# All integer solutions to diophantine equation: $x^2+p y^2=z^2$?

I would like to find all integer solutions to the Diophantine equation $$x^2+p y^2=z^2$$ where $p\ge2$ is a given prime number. Also prove that my (probably parametric similar to Pythagorean triples $x=a^2-b^2,\ y=2ab,\ z=a^2+b^2$) solution gives all of the.

I tried to move $x^2$ to the right hand side and write $py^2=(z-x)(z+x)$. then assume two cases: (1) $\ \ p|z-x$ , (2) $\ p|z+x$. then I wrote some conditional relation depending on $y$. but I am not satisfied with that. Any help would be appreciated?

• What is your conditional relation on $y$ that you are not satisfied with? And what is your propably parametric solution, and why are you not sure whether it is parametric or not? Commented Aug 1, 2015 at 11:17

This is no different from the Pythagorean case. To classify integer solutions, look instead for rational solutions of $$x^2+py^2=1$$ Thus we want rational points on an ellipse. One solution is $P =(-1,0)$. Stereographically project from that point (that is, given a point $(0,h)$ we extend the line connecting it to P and find its intersection with the ellipse). Elementatry algebra shows that that the point on the ellipse we find this way is rational if and only if h is rational. Explicitly, we get the solution $$\left(\frac{1-ph^2}{1+ph^2},\frac{2h}{1+ph^2}\right)$$ Clearing denominators and letting $h=\frac ab$ we get the general solution $$\left(b^2-pa^2,2ab,b^2+pa^2\right)$$ By construction, this gives all rational solutions up to an integer multiplier. As a commenter( WillJagy) correctly remarked, this method can generate solutions with common factors which must then be canceled to obtain primitive solutions.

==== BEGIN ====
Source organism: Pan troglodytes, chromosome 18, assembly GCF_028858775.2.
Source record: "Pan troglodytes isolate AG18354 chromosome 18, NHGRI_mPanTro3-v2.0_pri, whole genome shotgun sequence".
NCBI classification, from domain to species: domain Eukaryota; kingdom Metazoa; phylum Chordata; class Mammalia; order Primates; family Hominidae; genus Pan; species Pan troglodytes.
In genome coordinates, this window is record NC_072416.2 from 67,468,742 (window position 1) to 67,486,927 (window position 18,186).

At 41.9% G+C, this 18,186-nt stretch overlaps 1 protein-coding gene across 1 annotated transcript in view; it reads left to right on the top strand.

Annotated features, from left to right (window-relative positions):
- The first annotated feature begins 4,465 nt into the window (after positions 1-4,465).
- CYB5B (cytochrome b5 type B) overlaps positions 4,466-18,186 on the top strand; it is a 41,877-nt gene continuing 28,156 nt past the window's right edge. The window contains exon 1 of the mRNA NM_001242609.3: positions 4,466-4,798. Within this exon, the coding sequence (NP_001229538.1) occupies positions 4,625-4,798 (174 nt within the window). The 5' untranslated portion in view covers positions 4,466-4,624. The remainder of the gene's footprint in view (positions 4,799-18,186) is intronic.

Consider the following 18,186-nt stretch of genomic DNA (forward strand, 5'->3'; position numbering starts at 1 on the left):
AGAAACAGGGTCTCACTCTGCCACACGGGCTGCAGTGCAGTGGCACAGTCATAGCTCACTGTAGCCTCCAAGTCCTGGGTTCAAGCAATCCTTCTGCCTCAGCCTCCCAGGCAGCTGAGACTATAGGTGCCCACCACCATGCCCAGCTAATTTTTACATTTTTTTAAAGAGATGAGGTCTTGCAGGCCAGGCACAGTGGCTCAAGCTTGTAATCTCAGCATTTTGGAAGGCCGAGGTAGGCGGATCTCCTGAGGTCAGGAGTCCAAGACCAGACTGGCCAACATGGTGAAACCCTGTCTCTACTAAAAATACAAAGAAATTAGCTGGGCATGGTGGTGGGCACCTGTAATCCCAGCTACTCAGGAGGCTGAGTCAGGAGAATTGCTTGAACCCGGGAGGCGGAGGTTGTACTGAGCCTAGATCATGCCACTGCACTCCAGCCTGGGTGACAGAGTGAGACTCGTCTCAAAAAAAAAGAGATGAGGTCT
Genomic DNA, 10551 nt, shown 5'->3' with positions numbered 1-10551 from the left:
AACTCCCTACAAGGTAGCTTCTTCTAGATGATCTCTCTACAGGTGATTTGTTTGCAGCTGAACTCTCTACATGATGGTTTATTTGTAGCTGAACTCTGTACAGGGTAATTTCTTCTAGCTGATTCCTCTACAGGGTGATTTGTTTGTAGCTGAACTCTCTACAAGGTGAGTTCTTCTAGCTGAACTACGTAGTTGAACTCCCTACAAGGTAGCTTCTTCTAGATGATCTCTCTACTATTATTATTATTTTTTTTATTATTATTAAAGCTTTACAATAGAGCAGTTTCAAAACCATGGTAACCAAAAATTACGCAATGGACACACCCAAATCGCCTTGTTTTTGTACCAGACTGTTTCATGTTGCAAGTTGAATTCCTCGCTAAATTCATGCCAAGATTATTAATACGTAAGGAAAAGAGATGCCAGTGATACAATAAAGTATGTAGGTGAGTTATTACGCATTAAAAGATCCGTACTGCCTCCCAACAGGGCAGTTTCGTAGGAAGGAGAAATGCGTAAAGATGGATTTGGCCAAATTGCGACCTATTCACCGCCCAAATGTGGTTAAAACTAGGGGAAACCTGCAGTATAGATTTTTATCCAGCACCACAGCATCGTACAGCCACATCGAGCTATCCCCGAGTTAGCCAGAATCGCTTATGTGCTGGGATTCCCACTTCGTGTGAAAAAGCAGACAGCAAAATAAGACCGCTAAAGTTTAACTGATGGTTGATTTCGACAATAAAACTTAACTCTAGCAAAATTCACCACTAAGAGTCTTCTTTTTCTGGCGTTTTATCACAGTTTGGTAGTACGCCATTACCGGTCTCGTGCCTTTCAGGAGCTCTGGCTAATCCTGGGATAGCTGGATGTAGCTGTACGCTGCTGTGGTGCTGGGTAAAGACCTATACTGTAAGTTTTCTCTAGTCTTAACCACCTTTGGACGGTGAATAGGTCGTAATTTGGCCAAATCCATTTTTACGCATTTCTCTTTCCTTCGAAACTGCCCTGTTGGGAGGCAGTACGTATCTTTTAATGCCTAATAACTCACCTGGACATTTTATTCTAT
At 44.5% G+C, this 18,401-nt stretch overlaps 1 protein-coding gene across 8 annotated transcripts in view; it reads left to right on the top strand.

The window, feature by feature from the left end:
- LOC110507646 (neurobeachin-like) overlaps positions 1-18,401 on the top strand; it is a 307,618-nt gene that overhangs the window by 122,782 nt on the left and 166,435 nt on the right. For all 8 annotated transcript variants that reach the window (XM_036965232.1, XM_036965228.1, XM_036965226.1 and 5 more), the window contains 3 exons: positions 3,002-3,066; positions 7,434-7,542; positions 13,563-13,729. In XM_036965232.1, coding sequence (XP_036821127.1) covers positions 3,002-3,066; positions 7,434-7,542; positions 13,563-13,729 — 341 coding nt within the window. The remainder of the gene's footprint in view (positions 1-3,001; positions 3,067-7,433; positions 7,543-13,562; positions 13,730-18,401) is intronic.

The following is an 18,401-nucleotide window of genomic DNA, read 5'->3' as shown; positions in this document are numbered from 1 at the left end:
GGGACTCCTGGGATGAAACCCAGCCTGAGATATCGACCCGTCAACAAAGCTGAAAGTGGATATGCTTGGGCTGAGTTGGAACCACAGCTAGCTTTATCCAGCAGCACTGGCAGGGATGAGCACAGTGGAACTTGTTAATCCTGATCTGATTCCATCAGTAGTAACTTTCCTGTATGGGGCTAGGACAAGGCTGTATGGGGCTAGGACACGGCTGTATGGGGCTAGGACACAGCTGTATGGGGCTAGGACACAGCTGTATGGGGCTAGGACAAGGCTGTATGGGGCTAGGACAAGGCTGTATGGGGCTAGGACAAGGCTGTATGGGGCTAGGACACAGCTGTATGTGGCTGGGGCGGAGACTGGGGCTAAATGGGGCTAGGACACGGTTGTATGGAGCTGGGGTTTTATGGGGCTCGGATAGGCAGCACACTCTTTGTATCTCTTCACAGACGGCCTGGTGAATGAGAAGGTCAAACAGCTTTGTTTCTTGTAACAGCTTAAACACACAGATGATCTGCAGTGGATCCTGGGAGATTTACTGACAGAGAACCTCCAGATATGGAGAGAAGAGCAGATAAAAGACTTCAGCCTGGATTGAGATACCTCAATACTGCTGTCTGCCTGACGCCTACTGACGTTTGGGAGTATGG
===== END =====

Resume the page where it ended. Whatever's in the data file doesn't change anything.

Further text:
• stereographic projection does give all rational solutions, but you still need to check the possible gcd. When $p=5,$ your recipe does not give $2^2 + 5 \cdot 1^2 = 3^2.$ The recipe does give the imprimitive $(-4,2,6)$ with $a=1,b=1$ so $\gcd(a,b) = 1.$ Commented Aug 1, 2015 at 19:35
• @WillJagy You are absolutely correct. I will edit accordingly.
– lulu
Commented Aug 1, 2015 at 19:59

$$py^2=z^2-x^2=(z+x)(z-x)$$ $p$ is an odd prime, then it divides one of the factors. Then,WLOG: $$\dfrac{z+x}{p}=g^{2-t}a^2$$ $$z-x=g^tb^2$$ This yields $$\pm z=\dfrac{pg^{2-t}a^2+g^tb^2}{2}$$ $$\pm x=\dfrac{pg^{2-t}a^2-g^tb^2}{2}$$ $$\pm y=gab$$ Where $a,b,g$ are all integers.

The term $$\,y=2ab\,$$ cannot be correct because $$\,y\,$$ must be odd as shown below.

\begin{align*} x^2+py^2&=z^2\\ \implies py^2&=z^2-x^2\\ \implies y^2&=\dfrac{(z-x)(z-x)}{p}\\ \implies &\space p\vert (z-x)\lor p\vert (z+x) \end{align*}

If $$\,z\,$$ and $$\,x\,$$ are both odd, their sums and differences are both even. Since $$\,p\,$$ must be an odd prime number, then $$\,y\,$$ must be odd and one of $$\,z\,$$ or $$\,x\,$$ must be even if $$\,p\,$$ is to divide the sum or difference of $$\,z\,$$ and $$\,x$$.

e.g. $$\,6^2+5\cdot3^2=9^2,\,$$ i.e. $$\,5\vert(9+6).$$